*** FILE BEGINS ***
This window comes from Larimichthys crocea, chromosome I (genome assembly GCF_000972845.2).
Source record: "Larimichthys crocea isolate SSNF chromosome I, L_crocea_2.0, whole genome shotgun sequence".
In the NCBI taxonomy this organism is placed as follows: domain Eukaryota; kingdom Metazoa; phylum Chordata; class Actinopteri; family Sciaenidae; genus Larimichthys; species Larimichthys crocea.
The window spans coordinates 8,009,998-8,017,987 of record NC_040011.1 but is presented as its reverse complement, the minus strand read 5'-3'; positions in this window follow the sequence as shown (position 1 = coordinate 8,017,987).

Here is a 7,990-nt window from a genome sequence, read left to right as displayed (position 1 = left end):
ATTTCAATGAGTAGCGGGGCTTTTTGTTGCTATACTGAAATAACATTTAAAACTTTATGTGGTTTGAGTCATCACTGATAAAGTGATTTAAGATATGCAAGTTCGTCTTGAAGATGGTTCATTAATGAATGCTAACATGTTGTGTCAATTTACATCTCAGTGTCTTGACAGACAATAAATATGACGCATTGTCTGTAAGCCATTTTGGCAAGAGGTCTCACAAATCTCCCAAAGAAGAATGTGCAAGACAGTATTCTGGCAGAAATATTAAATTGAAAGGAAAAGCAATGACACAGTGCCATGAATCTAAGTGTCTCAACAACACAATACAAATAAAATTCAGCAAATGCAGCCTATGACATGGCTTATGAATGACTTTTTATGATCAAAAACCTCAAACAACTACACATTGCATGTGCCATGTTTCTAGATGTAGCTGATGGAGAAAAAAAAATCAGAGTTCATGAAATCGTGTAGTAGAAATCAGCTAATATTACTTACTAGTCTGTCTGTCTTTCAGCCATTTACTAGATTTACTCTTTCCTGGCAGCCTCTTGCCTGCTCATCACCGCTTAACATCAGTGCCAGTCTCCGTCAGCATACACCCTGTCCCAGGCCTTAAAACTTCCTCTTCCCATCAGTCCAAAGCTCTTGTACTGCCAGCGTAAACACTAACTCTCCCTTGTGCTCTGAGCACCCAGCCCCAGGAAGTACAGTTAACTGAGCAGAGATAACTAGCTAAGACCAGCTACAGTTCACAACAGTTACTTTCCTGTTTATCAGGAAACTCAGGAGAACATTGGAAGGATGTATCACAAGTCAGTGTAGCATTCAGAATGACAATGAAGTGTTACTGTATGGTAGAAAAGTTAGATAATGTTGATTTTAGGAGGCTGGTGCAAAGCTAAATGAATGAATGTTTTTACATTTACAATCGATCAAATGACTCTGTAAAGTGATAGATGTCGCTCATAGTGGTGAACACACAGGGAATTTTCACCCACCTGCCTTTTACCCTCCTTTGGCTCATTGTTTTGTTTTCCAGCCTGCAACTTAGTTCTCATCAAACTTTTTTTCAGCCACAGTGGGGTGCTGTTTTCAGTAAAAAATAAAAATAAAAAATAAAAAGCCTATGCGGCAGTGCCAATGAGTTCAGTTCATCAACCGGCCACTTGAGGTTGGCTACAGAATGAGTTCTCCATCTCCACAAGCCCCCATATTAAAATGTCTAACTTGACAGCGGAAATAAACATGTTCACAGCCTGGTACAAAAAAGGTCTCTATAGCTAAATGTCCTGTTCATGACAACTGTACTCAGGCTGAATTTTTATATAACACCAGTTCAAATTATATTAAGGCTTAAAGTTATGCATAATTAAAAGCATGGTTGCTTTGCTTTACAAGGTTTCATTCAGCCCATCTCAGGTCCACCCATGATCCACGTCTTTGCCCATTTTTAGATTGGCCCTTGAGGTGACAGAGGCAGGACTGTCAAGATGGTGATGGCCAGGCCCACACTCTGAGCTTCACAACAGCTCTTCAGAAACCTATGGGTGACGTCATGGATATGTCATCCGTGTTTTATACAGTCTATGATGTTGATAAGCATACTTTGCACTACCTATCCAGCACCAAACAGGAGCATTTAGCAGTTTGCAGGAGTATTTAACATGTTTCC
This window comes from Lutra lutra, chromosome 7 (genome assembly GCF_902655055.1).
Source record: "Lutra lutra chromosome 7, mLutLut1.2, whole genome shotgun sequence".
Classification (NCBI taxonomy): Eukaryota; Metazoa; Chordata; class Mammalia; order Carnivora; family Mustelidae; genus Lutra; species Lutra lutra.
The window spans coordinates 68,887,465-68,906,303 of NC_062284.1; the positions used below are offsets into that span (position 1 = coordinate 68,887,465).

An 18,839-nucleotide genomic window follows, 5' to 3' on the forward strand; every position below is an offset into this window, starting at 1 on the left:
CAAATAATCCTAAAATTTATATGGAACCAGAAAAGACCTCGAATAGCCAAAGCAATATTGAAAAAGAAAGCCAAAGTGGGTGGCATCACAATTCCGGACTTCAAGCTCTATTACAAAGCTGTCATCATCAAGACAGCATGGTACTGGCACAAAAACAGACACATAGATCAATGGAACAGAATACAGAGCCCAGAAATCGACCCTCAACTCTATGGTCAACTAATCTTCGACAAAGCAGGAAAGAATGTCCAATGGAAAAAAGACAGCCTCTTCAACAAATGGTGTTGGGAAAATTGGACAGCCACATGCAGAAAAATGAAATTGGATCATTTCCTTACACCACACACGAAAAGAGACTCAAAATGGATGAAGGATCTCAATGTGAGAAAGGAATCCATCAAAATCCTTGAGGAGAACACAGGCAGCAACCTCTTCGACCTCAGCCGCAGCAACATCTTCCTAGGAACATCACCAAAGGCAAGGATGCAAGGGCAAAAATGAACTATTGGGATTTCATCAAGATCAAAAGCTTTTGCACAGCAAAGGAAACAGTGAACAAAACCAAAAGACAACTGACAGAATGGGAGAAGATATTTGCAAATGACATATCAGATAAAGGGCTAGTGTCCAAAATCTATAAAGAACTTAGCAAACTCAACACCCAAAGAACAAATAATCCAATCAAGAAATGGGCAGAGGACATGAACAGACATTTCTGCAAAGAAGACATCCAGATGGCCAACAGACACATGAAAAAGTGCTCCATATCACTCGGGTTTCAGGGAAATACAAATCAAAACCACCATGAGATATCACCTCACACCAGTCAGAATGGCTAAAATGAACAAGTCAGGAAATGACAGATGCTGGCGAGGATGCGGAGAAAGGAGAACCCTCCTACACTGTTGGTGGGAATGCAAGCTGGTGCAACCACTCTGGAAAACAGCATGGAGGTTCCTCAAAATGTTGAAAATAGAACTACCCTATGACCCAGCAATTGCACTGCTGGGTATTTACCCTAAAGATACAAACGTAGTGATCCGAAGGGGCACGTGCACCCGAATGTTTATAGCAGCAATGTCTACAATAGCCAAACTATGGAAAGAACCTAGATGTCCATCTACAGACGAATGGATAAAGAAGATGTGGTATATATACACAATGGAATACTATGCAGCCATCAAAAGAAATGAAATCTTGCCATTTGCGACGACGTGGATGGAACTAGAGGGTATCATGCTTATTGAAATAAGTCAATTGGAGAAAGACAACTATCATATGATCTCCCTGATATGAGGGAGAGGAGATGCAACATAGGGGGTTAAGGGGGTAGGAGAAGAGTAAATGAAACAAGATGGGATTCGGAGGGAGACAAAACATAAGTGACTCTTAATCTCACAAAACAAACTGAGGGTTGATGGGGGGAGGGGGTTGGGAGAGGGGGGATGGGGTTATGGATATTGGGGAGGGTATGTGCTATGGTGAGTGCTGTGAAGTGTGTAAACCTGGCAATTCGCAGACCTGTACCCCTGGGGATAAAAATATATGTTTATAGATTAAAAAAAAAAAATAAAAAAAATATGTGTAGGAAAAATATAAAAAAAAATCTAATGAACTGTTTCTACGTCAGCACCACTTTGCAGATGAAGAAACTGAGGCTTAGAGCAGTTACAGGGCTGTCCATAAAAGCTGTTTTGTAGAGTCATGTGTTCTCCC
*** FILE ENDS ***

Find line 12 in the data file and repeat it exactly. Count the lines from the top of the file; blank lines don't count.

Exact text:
CAAATAATCCTAAAATTTATATGGAACCAGAAAAGACCTCGAATAGCCAAAGCAATATTGAAAAAGAAAGCCAAAGTGGGTGGCATCACAATTCCGGACTTCAAGCTCTATTACAAAGCTGTCATCATCAAGACAGCATGGTACTGGCACAAAAACAGACACATAGATCAATGGAACAGAATACAGAGCCCAGAAATCGACCCTCAACTCTATGGTCAACTAATCTTCGACAAAGCAGGAAAGAATGTCCAATGGAAAAAAGACAGCCTCTTCAACAAATGGTGTTGGGAAAATTGGACAGCCACATGCAGAAAAATGAAATTGGATCATTTCCTTACACCACACACGAAAAGAGACTCAAAATGGATGAAGGATCTCAATGTGAGAAAGGAATCCATCAAAATCCTTGAGGAGAACACAGGCAGCAACCTCTTCGACCTCAGCCGCAGCAACATCTTCCTAGGAACATCACCAAAGGCAAGGATGCAAGGGCAAAAATGAACTATTGGGATTTCATCAAGATCAAAAGCTTTTGCACAGCAAAGGAAACAGTGAACAAAACCAAAAGACAACTGACAGAATGGGAGAAGATATTTGCAAATGACATATCAGATAAAGGGCTAGTGTCCAAAATCTATAAAGAACTTAGCAAACTCAACACCCAAAGAACAAATAATCCAATCAAGAAATGGGCAGAGGACATGAACAGACATTTCTGCAAAGAAGACATCCAGATGGCCAACAGACACATGAAAAAGTGCTCCATATCACTCGGGTTTCAGGGAAATACAAATCAAAACCACCATGAGATATCACCTCACACCAGTCAGAATGGCTAAAATGAACAAGTCAGGAAATGACAGATGCTGGCGAGGATGCGGAGAAAGGAGAACCCTCCTACACTGTTGGTGGGAATGCAAGCTGGTGCAACCACTCTGGAAAACAGCATGGAGGTTCCTCAAAATGTTGAAAATAGAACTACCCTATGACCCAGCAATTGCACTGCTGGGTATTTACCCTAAAGATACAAACGTAGTGATCCGAAGGGGCACGTGCACCCGAATGTTTATAGCAGCAATGTCTACAATAGCCAAACTATGGAAAGAACCTAGATGTCCATCTACAGACGAATGGATAAAGAAGATGTGGTATATATACACAATGGAATACTATGCAGCCATCAAAAGAAATGAAATCTTGCCATTTGCGACGACGTGGATGGAACTAGAGGGTATCATGCTTATTGAAATAAGTCAATTGGAGAAAGACAACTATCATATGATCTCCCTGATATGAGGGAGAGGAGATGCAACATAGGGGGTTAAGGGGGTAGGAGAAGAGTAAATGAAACAAGATGGGATTCGGAGGGAGACAAAACATAAGTGACTCTTAATCTCACAAAACAAACTGAGGGTTGATGGGGGGAGGGGGTTGGGAGAGGGGGGATGGGGTTATGGATATTGGGGAGGGTATGTGCTATGGTGAGTGCTGTGAAGTGTGTAAACCTGGCAATTCGCAGACCTGTACCCCTGGGGATAAAAATATATGTTTATAGATTAAAAAAAAAAAATAAAAAAAATATGTGTAGGAAAAATATAAAAAAAAATCTAATGAACTGTTTCTACGTCAGCACCACTTTGCAGATGAAGAAACTGAGGCTTAGAGCAGTTACAGGGCTGTCCATAAAAGCTGTTTTGTAGAGTCATGTGTTCTCCC